By J.C. McKeown
There are few disciplines as interesting and forward-looking as medication. regrettably, notwithstanding, many glossy practitioners have overlooked the origins in their self-discipline. A cupboard of historic clinical Curiosities aspires to healing this lapse by way of taking readers again to the early days of Western drugs in historic Greece and Rome. Quoting the particular phrases of historical authors, usually from texts that have by no means sooner than been translated into English, J. C. McKeown bargains a desirable glimpse on the origins of surgical procedure, gynecology, pediatrics, pharmacology, vitamin and foodstuff, and plenty of different fields of drugs.
This booklet beneficial properties countless numbers of passages from Greek and Roman authors, with mild assistance from McKeown, giving a vividly direct photo of the traditional clinical international, an international within which, for instance, a physician needed to be strong-minded sufficient to disregard the screams of his sufferer, illnesses have been assumed to be despatched by way of the gods, medication and magic have been usually indistinguishable, and no skills have been required ahead of atmosphere oneself up as a physician. nonetheless, McKeown finds that a few historic clinical attitudes have been additionally unusually just like our personal. past the perform of medication, McKeown highlights old perspectives on known subject matters, equivalent to clinical ethics and the function of the healthcare professional in society. a desirable exploration of the unusual - and infrequently gruesome - scientific ideals of the prior, A cupboard of historic clinical Curiosities will pride somebody with an curiosity within the background of drugs or the traditional world.
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Additional resources for A cabinet of ancient medical curiosities: strange tales and surprising facts from the healing arts of Greece and Rome
2 Ladder therapy. patients by any such 31 The Doctor in Society 31 methods, given that they are associated particularly with charlatans (Hippocrates Joints 42). Of all arts, medicine is the most splendid. But, because of the ignorance of those who practice it and of those who criticize them so arbitrarily, it is nowadays the least reputable of all arts. The main reason for this error of judgment seems to me to be that medicine is the only profession for which no penalty is laid down for incompetence other than loss of reputation, and that does no harm to those who have no reputation to lose.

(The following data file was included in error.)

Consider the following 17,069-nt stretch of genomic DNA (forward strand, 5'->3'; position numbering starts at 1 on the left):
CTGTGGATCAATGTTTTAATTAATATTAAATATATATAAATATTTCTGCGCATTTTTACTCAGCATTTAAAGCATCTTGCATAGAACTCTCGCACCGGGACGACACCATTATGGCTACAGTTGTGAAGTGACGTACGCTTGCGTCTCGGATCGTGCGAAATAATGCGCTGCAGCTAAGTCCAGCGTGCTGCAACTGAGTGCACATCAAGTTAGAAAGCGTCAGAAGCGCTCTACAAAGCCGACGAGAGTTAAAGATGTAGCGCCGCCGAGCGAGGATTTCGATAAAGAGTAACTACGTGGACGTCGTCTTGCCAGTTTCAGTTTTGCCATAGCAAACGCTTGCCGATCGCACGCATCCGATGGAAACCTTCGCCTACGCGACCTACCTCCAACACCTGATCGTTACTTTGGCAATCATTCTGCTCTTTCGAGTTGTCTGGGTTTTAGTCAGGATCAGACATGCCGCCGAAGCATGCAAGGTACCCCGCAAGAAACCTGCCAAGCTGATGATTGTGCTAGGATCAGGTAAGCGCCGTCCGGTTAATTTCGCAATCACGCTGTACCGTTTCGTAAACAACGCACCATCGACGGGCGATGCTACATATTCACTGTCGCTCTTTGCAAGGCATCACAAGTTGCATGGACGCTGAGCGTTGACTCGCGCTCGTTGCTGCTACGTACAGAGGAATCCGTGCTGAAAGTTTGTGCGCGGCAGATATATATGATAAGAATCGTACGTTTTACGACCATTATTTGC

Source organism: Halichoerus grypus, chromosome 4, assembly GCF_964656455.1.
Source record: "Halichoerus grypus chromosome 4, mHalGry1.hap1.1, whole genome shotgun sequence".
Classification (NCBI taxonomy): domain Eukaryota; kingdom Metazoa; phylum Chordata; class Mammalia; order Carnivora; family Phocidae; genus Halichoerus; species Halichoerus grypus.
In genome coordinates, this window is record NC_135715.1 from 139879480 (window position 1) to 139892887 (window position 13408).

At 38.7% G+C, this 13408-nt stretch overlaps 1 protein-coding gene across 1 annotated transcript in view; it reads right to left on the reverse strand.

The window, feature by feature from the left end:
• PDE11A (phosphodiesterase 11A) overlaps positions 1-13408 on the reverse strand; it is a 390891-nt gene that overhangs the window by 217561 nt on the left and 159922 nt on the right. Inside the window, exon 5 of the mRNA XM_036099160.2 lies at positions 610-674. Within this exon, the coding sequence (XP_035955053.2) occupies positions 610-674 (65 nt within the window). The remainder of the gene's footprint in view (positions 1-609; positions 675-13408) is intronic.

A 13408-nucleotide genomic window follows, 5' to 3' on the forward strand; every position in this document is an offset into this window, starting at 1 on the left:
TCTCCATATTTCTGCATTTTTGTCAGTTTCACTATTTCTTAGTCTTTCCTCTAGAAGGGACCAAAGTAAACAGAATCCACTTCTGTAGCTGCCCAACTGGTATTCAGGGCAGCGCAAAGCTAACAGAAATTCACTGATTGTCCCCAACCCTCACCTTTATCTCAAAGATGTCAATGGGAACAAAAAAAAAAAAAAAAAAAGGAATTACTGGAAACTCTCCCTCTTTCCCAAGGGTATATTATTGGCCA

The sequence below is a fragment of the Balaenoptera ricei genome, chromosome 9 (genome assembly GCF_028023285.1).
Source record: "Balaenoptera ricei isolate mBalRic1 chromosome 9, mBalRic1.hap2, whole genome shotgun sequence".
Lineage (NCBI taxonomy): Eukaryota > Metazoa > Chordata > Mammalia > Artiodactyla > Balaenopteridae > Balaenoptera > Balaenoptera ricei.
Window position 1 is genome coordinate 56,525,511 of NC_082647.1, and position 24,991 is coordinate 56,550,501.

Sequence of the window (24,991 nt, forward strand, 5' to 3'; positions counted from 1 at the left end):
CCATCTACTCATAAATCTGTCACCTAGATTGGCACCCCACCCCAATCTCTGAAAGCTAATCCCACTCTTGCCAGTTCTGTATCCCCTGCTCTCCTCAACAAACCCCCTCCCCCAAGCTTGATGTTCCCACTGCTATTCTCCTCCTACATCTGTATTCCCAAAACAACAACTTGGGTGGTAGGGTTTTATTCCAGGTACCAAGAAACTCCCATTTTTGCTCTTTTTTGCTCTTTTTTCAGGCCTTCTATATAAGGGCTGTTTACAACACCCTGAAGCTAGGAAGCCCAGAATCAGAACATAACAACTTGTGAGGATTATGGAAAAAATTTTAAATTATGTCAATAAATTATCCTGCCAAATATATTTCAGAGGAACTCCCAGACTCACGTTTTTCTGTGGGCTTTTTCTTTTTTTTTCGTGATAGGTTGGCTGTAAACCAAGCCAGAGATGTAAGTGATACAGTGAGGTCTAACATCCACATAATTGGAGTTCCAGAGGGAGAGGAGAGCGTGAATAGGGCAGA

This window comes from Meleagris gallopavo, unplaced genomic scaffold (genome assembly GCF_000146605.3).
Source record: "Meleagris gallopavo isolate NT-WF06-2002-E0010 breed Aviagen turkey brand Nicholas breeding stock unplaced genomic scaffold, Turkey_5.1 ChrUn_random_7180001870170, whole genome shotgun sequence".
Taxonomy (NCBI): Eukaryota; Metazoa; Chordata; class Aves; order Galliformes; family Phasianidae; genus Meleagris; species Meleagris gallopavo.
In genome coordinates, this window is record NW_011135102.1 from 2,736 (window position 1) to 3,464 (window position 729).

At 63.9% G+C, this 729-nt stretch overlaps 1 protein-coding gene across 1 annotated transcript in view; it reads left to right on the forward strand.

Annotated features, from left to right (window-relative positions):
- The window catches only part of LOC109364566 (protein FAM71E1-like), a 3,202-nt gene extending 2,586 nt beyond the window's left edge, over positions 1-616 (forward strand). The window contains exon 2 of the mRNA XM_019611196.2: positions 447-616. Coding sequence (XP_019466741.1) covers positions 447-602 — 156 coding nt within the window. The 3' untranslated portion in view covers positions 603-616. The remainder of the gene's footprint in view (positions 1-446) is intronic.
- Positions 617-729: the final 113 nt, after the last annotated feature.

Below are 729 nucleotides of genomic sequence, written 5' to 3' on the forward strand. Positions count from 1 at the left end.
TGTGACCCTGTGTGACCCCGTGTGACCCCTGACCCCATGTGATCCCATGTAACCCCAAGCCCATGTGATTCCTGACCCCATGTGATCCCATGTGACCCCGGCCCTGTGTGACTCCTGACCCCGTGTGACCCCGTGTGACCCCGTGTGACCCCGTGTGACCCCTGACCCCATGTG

Out of the question! 6). What harm would it do if incompetent medical practitioners got what they deserve? As things are, it is their innocent patients who suffer, as if the violence of their illness were not enough for them without the inexperience of their doctor as well (Hippocrates Precepts 1). You imagine that, by owning a large number of books, you will impress people and compensate for your lack of education. What you do not 33 The Doctor in Society 33 appreciate is that this is just how really ignorant doctors act: they equip themselves with ivory medicine boxes, silver cupping-glasses, and lancets with gold handles, but when they actually have to put them to use, they do not even know how to hold them properly; then along comes a doctor who really knows his stuff and relieves the patient’s suffering with a lancet that is covered in rust but has a very well sharpened blade (Lucian The Ignorant Book Collector 29).
42 42 A Cabinet of Ancient Medical Curiosities A doctor who is also a philosopher is equal to a god. The difference between medicine and philosophy is slight, for all the qualities needed for the pursuit of wisdom are inherent in medicine: a lack of interest in money respect modesty restraint sound opinions good judgment composure determination integrity a pithy manner of speaking Both the physician and the philosopher understand what is useful and necessary in life; both purge us of uncleanliness; both are free from superstition; both have god-given superiority; both use their talent against intemperance, against vulgarity, against greed, against lust, against theft, against shamelessness (Hippocrates Decorum 5).